“CONNECT” Teaches New Grads How to Land New Jobs
By Joel Vogt
At most colleges and universities, students have ample opportunity to take advantage of the career services their schools offer. But reality says that many of these students – for a variety of reasons – simply don’t or won’t do so. The inevitable result: They often graduate feeling “lost,” “confused,” or worse, and believing they have no real place to go for the help they finally realize they need.
Fortunately for graduates of the University of Manitoba, however, there is a place to go – thanks to the school’s four-year-old “CONNECT” program.
CONNECT is a sort of job-hunting “boot camp” that is open to University of Manitoba alumni/ae (as well as alums from the nearby University of Winnipeg and St. Boniface College campuses) who have graduated within the last three years. Over a two-week time frame and led by two program coordinators, the participants devote their full weekdays to developing the skills and confidence they need to land jobs related to their college majors.
“CONNECT came about because an integrated program was seen as the best way to help graduates get these [job-hunting] skills in a short time,” says Jean-Louis Guillas, who, with Lisa-Marie Ferens, serves as co-coordinator of the program. “The normal Student Employment Services workshops [at the University of Manitoba] are really intended for students – as they go through their university programs. CONNECT catches graduates after the fact and when they are right up against the cold, hard reality of the job search.”
That’s not always easy to do, of course; after all, it can be difficult enough reaching students while they’re still on campus, let alone after they’ve graduated and seemingly “scattered” without a trace. That’s why Guillas and Ferens market the program heavily, through local newspaper advertising, ads and handouts in convocation publications at the three participating schools, posters and brochures, radio and television public service announcements, and even personal announcements in campus classes composed mostly of seniors.
As a result, the program generally draws between 10 and 20 participants for each of its 11 monthly sessions. Those participants can expect an intense experience that requires their active participation and a considerable investment of their energy and time – though it costs them no money (since the program is fully funded, on a renewable basis, by the Manitoba Department of Education and Training).
A Lot of Ground in a Short Time
Before the program is over, participants will have:
- Done an assessment of the skills they have to offer prospective employers.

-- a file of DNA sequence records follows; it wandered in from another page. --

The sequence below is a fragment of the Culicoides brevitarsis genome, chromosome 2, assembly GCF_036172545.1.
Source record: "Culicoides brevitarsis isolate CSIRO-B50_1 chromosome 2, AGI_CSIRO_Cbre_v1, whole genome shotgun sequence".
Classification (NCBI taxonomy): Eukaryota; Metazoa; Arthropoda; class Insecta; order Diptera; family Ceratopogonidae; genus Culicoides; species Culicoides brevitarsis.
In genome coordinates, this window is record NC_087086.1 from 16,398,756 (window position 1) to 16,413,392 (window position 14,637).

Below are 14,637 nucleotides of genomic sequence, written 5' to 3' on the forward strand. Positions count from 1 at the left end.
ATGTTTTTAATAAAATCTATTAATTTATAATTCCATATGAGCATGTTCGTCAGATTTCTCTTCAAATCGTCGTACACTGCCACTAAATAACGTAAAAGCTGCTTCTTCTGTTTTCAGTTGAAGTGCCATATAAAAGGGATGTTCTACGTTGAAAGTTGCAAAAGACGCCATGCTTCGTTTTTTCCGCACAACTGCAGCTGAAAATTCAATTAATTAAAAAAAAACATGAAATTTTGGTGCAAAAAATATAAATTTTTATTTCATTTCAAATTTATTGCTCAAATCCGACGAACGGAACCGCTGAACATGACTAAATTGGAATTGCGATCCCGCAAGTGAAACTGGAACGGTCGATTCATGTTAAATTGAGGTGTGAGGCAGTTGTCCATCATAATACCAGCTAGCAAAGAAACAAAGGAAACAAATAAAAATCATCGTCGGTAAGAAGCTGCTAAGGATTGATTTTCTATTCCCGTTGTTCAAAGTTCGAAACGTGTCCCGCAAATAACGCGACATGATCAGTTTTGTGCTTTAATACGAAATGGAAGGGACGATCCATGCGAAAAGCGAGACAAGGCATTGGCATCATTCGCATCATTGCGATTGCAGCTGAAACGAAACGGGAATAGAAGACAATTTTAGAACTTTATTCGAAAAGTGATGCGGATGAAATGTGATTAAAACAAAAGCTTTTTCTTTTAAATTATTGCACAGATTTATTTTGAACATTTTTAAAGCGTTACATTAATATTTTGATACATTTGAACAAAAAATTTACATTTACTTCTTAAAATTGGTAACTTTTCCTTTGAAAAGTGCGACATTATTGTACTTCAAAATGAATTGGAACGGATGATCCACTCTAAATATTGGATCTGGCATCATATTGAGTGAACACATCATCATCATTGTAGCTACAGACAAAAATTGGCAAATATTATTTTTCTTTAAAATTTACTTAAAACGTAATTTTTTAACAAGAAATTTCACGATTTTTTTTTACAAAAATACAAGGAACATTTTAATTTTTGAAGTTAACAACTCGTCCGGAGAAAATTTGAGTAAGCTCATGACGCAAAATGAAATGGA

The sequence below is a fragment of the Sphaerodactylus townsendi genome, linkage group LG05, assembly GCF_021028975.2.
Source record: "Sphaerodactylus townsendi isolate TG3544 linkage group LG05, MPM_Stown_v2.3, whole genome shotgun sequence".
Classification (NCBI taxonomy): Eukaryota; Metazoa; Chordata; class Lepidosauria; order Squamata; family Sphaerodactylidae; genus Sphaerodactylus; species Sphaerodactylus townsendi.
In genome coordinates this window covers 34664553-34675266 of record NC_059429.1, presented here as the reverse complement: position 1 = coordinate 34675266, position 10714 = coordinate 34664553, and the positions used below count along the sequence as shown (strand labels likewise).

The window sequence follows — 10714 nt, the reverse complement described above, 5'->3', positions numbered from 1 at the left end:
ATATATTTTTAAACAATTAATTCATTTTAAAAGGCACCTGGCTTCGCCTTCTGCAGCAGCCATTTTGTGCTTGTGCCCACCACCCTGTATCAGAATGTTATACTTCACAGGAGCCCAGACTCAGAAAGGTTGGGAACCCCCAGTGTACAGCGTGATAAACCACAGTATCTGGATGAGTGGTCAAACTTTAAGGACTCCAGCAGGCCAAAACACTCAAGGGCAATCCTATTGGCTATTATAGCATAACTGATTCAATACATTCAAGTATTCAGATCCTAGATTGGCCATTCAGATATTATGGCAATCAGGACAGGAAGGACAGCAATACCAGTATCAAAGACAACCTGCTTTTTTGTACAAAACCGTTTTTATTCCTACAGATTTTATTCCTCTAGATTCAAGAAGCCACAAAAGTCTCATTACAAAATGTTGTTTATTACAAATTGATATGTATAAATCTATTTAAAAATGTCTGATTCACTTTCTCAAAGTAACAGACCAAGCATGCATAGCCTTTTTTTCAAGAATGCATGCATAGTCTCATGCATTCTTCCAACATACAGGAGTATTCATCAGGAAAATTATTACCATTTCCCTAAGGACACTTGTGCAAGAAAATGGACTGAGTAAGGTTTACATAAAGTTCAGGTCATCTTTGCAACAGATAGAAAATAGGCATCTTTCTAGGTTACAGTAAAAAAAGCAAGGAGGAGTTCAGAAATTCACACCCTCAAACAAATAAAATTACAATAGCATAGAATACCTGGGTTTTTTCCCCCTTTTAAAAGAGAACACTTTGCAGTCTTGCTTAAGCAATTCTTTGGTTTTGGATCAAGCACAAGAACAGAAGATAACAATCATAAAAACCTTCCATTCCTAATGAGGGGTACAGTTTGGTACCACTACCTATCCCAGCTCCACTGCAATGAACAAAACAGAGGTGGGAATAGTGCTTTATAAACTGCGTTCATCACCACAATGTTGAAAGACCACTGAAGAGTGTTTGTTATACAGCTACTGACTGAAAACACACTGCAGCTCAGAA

- Gotten to know the University of Manitoba Career Resource Centre and similar on-campus services.
- Assessed their interpersonal communication skills.
- Learned how to write effective resumes.
- Practiced approaching prospective employers about jobs.
- Polished their Internet job-hunting skills.
- Learned how to become better organized.
- Improved their job interviewing techniques.
- Practiced networking and “self marketing” strategies.
Once the program seminars are over, participants can also meet one on one with either Guillas or Ferens to receive ongoing counseling, coaching, and support – an option Guillas calls critical, especially when participants struggle to implement what they’ve learned in a way that will compel employers to hire them.
“The most difficult aspect of working with new graduates is the fact that, no matter how excited, motivated, and smart they might be, many of the participants still have a hard time cracking their way into positions because they don’t yet have experience,” Guillas says. “Helping participants deal with the emotional roller coaster of the job search is by far the biggest challenge.”
On the other hand, Guillas says, the potential rewards are great as well. The program aims for an overall “placement rate” of 70 percent. In 1999-2000, the overall rate was 73 percent; meanwhile, during the first half of the 2000-2001 school year, placement rates for the “classes” have ranged from 70.6 percent to 88.9 percent.
“Getting the calls from participants who have landed their first career-related jobs – sometimes before they call family members – is a real confidence booster for Lisa-Marie and me,” says Guillas. “Because of our coaching component, we get to know the participants fairly well and keep in close contact with them so that we get that chance to vicariously share their successes. Hearing that we’ve helped them get started down their career path is truly rewarding.”
So too, says Guillas, is knowing that the CONNECT program has given the participants skills they’ll use not just once, but many times over the course of their lives.
“To paraphrase an old adage,” Guillas concludes, “we’re teaching our participants to fish instead of giving them the fish.”